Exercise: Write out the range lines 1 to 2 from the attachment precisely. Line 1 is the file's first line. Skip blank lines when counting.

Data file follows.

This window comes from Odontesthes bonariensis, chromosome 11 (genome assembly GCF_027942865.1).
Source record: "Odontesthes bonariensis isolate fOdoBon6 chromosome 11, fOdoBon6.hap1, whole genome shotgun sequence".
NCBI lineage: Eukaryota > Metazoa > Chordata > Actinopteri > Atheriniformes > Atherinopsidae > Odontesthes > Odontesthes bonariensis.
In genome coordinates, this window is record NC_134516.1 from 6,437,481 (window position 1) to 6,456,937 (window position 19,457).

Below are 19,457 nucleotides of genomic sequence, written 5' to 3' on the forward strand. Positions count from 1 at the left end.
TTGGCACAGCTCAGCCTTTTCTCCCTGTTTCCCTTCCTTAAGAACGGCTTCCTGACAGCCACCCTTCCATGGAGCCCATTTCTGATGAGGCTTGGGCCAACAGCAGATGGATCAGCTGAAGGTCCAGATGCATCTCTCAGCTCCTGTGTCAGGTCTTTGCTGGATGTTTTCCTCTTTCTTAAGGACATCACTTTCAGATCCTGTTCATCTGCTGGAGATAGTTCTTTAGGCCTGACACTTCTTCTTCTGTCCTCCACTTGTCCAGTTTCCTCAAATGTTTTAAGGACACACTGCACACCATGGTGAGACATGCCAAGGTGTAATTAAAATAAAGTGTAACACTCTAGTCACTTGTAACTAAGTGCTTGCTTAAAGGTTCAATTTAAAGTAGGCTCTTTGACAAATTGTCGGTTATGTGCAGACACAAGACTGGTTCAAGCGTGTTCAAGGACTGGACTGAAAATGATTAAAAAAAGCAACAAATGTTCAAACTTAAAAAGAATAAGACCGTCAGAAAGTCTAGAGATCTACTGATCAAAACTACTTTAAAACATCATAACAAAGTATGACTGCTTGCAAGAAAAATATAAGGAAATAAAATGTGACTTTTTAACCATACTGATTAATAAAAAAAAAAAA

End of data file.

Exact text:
This window comes from Odontesthes bonariensis, chromosome 11 (genome assembly GCF_027942865.1).
Source record: "Odontesthes bonariensis isolate fOdoBon6 chromosome 11, fOdoBon6.hap1, whole genome shotgun sequence".